Escape Room (2019) – Review

Did anyone expect that Escape Room (2019) would be any good? If it wasn’t already a prime indicator to start with, Sony’s newest franchise starter is a dreary, constipated cluster of creative ideas which fail to resonate. In other terms, it’s a January release at it’s finest. Although Escape Room is a poorly directed, stiltedly acted mess, it somehow didn’t end up to be a complete waste of time. Separating all of it’s awful major flaws, Escape Room had potential. Quite a lot of it if I’m being transparent and honest. From the over the top room scenarios, to the detailed production design, it’s clear that a lot of time and care went into developing the puzzles themselves. Escape Room surprisingly doesn’t fall under the lazily constructed trap which most January releases tend do. However, although the film’s traps and scenarios are enthralling, Escape Room simply isn’t a game worth playing.

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For a film with an 100 minute run time, Escape Room is packed with unnecessary flashbacks and convoluted set pieces that will make your eyes roll. With what is the best character of the film dying less than a quarter in, it’s safe to concur that Escape Room is quite the strenuous experience. One scene in particular is so atrocious, so mindbogglingly stupid, that it will make you reconsider what Sony’s executives were thinking when funding this film. Was adding an obnoxious and painfully cringy Snapchat filter-esque plot device supposed to be terrifying? Has Dubstep music ever been good on film? Did they ask Neveldine & Taylor to direct this scene in particular?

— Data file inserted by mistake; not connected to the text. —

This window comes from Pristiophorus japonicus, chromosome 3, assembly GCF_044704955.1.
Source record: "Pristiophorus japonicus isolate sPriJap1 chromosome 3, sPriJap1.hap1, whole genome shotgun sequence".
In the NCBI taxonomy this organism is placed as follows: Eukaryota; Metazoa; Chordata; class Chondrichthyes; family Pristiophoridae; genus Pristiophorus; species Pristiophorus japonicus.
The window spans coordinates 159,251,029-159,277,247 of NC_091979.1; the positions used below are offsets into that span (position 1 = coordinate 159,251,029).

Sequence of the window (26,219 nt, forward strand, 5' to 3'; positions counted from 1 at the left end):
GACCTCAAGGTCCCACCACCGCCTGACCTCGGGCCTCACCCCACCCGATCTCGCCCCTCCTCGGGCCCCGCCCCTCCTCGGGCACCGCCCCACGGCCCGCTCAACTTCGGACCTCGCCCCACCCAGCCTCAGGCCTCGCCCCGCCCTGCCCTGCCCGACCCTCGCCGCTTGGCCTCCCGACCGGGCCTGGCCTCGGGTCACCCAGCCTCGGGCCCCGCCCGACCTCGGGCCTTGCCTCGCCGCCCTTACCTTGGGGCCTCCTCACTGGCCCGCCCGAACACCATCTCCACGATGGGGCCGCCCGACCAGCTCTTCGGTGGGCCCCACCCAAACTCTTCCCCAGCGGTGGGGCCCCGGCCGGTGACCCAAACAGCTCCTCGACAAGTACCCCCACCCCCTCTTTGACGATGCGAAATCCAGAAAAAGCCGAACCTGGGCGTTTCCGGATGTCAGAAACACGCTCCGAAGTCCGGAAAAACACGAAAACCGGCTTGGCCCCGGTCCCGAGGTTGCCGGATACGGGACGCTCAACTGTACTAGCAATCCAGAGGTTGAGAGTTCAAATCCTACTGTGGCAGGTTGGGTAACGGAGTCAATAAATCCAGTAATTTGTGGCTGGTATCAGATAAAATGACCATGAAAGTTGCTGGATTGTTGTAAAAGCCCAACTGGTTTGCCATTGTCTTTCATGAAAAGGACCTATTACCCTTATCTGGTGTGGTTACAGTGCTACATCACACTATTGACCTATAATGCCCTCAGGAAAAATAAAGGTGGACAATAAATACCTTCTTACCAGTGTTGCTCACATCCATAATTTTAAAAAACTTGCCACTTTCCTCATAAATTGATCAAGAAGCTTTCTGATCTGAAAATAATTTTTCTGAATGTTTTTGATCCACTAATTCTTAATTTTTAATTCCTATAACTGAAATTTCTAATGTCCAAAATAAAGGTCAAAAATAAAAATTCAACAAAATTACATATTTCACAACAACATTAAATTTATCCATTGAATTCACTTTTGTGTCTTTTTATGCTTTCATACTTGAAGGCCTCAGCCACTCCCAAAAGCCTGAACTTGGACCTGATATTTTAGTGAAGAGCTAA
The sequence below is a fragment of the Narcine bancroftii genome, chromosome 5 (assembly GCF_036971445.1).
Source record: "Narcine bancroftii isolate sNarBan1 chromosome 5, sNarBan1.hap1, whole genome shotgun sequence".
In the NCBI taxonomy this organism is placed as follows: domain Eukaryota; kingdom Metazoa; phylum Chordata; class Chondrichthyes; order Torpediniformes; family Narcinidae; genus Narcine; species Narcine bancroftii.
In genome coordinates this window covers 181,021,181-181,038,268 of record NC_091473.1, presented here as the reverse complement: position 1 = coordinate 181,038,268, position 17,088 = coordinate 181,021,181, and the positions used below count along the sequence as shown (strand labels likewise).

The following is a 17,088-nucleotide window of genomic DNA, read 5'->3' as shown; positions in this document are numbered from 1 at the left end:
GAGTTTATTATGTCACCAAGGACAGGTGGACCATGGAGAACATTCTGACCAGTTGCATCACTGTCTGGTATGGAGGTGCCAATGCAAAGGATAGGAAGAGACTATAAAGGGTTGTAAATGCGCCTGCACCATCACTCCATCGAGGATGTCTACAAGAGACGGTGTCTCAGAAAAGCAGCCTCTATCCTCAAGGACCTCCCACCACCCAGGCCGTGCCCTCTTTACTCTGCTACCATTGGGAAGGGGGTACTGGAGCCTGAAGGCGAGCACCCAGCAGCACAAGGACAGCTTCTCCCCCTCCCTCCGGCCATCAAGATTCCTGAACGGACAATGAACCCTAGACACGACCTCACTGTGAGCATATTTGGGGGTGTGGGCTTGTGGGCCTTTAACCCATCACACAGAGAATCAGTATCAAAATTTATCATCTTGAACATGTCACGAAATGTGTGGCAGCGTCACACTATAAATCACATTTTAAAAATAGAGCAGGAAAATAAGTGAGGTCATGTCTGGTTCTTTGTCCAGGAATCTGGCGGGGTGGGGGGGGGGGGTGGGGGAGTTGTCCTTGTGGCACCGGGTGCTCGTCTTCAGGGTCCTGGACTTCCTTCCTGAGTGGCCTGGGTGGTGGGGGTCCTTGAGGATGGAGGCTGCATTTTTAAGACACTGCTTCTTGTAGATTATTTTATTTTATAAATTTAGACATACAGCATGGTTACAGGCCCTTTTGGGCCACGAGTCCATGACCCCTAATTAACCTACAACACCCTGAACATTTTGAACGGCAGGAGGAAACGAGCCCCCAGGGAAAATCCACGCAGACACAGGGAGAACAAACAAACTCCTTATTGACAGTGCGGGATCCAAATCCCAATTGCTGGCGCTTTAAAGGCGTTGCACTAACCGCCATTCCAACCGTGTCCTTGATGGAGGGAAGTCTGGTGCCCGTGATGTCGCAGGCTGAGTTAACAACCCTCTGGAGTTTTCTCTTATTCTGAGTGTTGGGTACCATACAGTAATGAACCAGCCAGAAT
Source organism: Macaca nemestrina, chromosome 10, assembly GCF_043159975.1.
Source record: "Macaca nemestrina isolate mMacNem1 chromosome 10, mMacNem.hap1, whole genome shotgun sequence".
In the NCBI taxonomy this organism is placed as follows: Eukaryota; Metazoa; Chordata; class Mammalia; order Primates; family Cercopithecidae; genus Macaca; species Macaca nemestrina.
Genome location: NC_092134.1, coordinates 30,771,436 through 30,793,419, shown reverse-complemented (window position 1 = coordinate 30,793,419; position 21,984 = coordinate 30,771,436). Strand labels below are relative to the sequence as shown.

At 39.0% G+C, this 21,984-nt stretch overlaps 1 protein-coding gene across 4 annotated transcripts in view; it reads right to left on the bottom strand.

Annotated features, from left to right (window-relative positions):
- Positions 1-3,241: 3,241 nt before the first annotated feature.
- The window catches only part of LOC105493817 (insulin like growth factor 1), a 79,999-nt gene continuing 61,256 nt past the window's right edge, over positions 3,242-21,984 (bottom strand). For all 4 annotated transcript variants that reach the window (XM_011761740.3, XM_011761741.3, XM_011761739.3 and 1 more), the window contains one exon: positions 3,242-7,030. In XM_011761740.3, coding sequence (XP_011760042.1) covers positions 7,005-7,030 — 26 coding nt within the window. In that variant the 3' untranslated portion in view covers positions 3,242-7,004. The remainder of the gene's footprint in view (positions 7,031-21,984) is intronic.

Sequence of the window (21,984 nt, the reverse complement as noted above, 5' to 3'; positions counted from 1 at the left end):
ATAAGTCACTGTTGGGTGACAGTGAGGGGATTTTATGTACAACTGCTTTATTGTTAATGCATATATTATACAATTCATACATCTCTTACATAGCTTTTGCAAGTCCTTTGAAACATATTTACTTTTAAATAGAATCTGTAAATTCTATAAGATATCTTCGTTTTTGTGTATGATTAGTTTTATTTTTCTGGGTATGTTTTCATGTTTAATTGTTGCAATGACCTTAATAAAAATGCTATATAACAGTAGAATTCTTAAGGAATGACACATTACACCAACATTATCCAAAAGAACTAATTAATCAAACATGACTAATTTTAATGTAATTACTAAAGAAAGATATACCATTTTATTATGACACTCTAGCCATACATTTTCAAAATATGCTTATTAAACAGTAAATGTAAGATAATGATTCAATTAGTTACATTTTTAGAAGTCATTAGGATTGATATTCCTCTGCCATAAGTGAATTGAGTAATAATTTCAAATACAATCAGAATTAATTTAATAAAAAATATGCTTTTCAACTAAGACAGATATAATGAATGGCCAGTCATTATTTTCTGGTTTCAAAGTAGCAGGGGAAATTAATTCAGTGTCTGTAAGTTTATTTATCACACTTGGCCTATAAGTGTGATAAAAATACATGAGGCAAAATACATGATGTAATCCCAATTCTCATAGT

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There’s layers upon layers to dig into what Escape Room has created. From its inception, it was doomed to fail, due to its lackluster creative backers, which tentatively fail to bring anything new to the table (with an exception of it’s at-times creative set-design). Sony’s latest blockbuster is a ridiculous, franchise-starting, mess, in which it’s only plus is some of it’s secondary talent. Hey, at least this wasn’t another jump-scare/gore fest abomination. I’m honestly not even all that mad at Escape Room for at least TRYING to create something outside of the pre-established horror tropes.

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At the end of the day, my biggest recommendation is not to watch this film, and to instead watch Takashi Miike As The Gods Will. Similar to Escape Room in conception, As The Gods Will is a blast. With it’s self aware, over the top, ideas and direction, As The Gods Will has it ALL. With Giant Killer Cats, Singing Daruma Dolls, and Anthropomorphic Murderous Polar Bears, it’s a film that knows what it’s doing and takes advantage of its absurdity. It doesn’t play things safe, and succeeds what it sets out to do. To make the viewer have one hell of a time. 

Escape Room Is Now Playing Nationwide

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